For a binomially distributed random variable , the probability mass function is given by:

Where is the number of successes in trials.

Poisson approximation

Recall that for a Poisson distributed random variable , the probability mass function is given by:

Where is the number of successes if they occur at rate .

We can approximate the binomially distribution with the Poisson distribution reasonably well when and is small (with ). This is true because when — that is:

Gaussian/normal approximation

Note that a binomially distributed random variable such as can be expressed as a sum of Bernoulli random variables — that is:

Additionally, note that:

We then have .


This section may not be examinable, but is useful for deriving the Gaussian approximation

A standard score (denoted ) is the number of standard deviations by which a data point is above or below the mean value of what is being observed or measured.

To standardise a data point , we can use the normal standardisation formula:


If we use the normal standardisation formula for , we get:

By using the fact that can be expressed as a sum of Bernoulli random variables (as discussed earlier), and the central limit theorem (which will be discussed a bit later), we can see that:

Note: The normal approximation of the binomial is reasonable when is large, or more specifically when and are not too small relative to — that is:

De Moivre-Laplace theorem

For the sequence of Bernoulli random variables, we have (for ):

Or alternatively, with and :


This theorem essentially states that the probability mass function of the centred and normalised binomial random variable converges (for and ) to the probability density function of the normal random variable.

Continuity correction

Sometimes when using the De Moivre-Laplace theorem, or approximating a discrete probability distribution with a continuous probability distribution, we must use continuity correction. For a discrete random variable , we can write:

Example

Consider a fair coin being tossed times.

Let the random variable represent the number of heads.

Then .

Approximate using the Gaussian random variable.


First, we can start by correcting the discrete random variable for continuity:

We can compare this to the result of letting be a binomially distributed random variable.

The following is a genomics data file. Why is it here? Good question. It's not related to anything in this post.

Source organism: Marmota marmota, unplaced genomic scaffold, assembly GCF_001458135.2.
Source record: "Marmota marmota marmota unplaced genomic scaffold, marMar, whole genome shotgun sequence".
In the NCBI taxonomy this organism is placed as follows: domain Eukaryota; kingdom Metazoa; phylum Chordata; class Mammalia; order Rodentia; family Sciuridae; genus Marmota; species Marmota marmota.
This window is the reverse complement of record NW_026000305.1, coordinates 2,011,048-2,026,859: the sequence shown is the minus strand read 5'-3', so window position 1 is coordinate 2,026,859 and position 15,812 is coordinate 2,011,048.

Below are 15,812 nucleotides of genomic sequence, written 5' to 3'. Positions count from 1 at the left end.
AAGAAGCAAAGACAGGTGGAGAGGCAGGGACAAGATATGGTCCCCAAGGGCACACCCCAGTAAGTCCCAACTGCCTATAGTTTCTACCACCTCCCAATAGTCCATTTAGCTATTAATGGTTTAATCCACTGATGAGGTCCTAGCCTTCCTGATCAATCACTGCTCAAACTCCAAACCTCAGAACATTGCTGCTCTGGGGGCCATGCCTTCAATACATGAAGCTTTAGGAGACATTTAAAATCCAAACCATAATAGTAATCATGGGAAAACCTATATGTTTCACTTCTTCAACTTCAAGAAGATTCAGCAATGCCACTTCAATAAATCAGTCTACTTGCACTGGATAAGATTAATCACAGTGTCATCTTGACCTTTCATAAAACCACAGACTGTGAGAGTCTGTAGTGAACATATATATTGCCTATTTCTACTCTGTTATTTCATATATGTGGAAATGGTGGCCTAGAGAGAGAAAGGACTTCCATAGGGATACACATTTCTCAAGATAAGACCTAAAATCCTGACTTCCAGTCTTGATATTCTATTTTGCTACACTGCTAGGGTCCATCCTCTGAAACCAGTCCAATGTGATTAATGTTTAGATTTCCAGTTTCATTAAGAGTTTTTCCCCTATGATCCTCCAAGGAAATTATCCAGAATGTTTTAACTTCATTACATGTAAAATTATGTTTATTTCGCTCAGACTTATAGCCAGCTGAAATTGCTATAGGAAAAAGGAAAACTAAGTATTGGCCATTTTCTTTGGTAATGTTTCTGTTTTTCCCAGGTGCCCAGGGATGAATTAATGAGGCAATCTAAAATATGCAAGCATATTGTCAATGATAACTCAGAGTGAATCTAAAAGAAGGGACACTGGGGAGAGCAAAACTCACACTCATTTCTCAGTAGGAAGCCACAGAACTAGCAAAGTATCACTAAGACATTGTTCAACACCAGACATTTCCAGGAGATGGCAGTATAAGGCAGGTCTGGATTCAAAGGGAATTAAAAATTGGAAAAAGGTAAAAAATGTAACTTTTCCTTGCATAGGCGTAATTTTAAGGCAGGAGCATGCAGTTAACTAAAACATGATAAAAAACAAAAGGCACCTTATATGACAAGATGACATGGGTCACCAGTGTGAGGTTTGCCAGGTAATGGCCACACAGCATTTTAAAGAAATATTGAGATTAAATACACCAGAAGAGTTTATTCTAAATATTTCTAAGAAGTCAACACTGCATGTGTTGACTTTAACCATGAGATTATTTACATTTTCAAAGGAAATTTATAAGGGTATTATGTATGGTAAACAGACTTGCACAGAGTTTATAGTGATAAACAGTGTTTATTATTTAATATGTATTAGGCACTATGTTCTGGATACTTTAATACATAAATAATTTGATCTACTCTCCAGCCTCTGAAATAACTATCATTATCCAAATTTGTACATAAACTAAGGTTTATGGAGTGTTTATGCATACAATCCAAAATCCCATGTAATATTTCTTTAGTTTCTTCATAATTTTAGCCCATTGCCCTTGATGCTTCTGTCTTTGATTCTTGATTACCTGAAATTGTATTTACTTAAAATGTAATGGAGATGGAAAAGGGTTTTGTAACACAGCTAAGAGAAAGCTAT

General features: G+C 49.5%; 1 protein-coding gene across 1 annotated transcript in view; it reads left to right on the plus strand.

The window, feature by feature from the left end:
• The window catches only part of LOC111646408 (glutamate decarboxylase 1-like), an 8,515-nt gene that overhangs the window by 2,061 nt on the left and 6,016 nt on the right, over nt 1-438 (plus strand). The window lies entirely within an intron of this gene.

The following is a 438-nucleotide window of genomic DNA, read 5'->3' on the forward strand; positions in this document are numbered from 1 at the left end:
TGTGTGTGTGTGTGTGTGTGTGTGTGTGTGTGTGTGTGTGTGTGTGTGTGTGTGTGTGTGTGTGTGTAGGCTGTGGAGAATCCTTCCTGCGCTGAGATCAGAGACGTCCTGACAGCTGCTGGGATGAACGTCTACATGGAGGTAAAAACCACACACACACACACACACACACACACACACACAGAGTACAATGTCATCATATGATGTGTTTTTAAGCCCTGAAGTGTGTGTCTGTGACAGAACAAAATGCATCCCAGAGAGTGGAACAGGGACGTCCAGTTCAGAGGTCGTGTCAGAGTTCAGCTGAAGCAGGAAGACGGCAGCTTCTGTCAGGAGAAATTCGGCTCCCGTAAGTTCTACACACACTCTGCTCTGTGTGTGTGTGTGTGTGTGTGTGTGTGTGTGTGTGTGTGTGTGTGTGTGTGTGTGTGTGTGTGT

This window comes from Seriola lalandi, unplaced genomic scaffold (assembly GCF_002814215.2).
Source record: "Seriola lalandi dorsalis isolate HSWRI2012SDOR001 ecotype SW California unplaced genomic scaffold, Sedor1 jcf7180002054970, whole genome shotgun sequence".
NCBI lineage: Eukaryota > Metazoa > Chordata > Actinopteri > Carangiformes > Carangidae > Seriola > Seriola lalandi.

Recall that . Therefore:

As you can see, approximating with a Gaussian random variable led to a reasonably accurate probability, but remember that we get a better estimate when is large.

Relating probability density functions

Suppose we have a continuous random variable and some continuous function . Note that is also a random variable.

We will look at relating the two probability density functions and by considering two different cases for — when is an increasing function and when it is a decreasing function.

is an increasing function

By the definition of increasing functions, we must have:

If we look at the cumulative distribution function for , we can determine a relationship between and :

is a decreasing function

By the definition of decreasing functions, we must have:

Once again, if we consider the cumulative distribution function for , we can determine a relationship between and :

Hazard rate function

The hazard rate function is the frequency with which a component fails, expressed in failures per unit of time.

Although the hazard rate function is often thought of as the probability that a failure occurs in a specified interval given no failure before time , it is not actually a probability because it can exceed one.

The hazard rate function for a continuous random variable is given by:

Where:

Example 1

Consider an exponentially distributed random variable .

Recall that for :